We ate some snacks and explored around a little.  As we were hanging out a couple with a german shepherd came by and said hello as they passed down the trail towards the cabin.  Ginger got a little possessive (and she doesn't like german shepherds much for some reason) and she had to give a little aggressive display as they passed.  Before long I figured it was time to check out the cabin.  If the occupants were still there, we could continue down to the parking area and just so some more hiking.  As we were heading down, the couple with the dog were coming back up and we talked a while.  They had mistakenly thought that all the blue blazes connect together.  They had started near Gathland State Park and had thought they could get back there by following the blue blaze down the hillside.  Unfortunately they had a nice uphill climb to get back to the AT and eventually back to their starting point.  The one thing they did was confirm that the cabin was empty. 
Bear Spring
Down the trail we went and before long we could see the cabin and its summer kitchen pavilion.  It was a cool looking sight.  One of the rules of staying in the cabin was to leave at least enough dry wood in the cabin to run the stove the first night.  After checking that there was a large amount of wood in the cabin, I started doing some gathering.  I wanted to make sure I had gathered enough wood (and then some) for my needs this night as I was pretty sure the ground was going to be covered with that cold white stuff in the morning and I certainly didn't want to be trying to find good wood and cutting it in the cold snowy morning.  So that was my priority.  We made about three trips out into the level forest and I had a nice pile of uncut wood going.  It was now time to break for lunch.  We had a nice lunch in the cabin and then it was time to bring in some more wood.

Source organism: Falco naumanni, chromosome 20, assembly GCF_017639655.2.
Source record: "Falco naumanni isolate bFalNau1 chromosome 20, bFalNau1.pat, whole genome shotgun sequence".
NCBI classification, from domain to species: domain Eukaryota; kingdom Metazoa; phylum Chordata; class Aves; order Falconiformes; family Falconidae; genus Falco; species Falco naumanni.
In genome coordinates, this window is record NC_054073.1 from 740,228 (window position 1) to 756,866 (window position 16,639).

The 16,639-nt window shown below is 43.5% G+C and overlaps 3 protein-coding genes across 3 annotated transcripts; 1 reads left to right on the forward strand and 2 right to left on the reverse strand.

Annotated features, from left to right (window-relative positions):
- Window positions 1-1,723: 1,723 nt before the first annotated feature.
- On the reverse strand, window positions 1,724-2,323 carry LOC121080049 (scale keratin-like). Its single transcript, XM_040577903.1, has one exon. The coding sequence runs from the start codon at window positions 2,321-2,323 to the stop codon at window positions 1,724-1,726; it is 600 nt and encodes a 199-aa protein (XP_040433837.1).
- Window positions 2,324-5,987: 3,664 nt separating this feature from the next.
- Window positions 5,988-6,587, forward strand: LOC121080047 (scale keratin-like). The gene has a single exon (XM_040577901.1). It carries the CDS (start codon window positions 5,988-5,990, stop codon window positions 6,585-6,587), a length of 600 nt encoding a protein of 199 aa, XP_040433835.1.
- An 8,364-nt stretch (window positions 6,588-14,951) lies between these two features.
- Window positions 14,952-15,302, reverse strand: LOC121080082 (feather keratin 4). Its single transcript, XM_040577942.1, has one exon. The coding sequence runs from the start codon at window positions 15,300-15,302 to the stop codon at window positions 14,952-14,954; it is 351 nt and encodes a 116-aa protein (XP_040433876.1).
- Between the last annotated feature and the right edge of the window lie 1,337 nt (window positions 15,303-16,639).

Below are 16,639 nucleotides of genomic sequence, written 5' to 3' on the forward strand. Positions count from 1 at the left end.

Just as we headed into the forest, I looked back and saw a hiker by the cabin.  I headed back and there was a family of three checking out the site.  We started talking some more and they conveyed that they were thinking of renting the cabin some day.  I immediately invited them in to check out the cabin and we talked for a while.  They were heading for Rocky Run shelter tonight and continuing north in the morning to where we had parked at the Rt 40/70 trail head.  Before long they were on their way up the trail with the excitement of one day renting the cabin and I was back into the forest looking for some bigger sized dead logs to cut up.  I found a very nice tree that looked like it had fallen fairly recently.  It was long dead and perfectly dry.  I broke some pieces off and lugged a very long piece back to the cutting area and my wood gathering was complete.  It was now time to make wood burner sized pieces out of them. 

That chore didn't take too long and it really got the blood flowing.  Once I had most of the wood cut and stacked, I took a large bundle into the cabin and it was now time to get the placed heated up some.
Bear Spring cabin
Once we got the fire going and the cabin warmed up, it was time for a nap.  We rested for an hour or two and then we just played around the cabin site and explored some.  The creek runs right behind the cabin so I filled a water jug for some cooking water and soon it was time for dinner.  I had tried to warm water on the stove, but it didn't get real hot and when I put my can of chicken into the mixture, it was so cold that it lowered the temperature of the whole meal.  I warmed it up some on the stove, but it just wasn't doing the trick, so Ginger got a second dinner of my left overs. 
Wood burner
The sun went behind the mountain a little earlier this day since we were so far down the side of the ridge and I saw a flake or two falling around 1900.  We went inside and I lit some candles and we just laid around and read for a while.  I finally rolled over to sleep near 2100.  It was time for our second night on the trail.  The cabin had warmed up nicely, but I knew it wouldn't last the whole night.  I had my trusty sleeping bag and Ginger had her blanket.  Bring on the snow...

Summer Kitchen
To be continued... Day 3 - The snow arrives and we find a trail angel.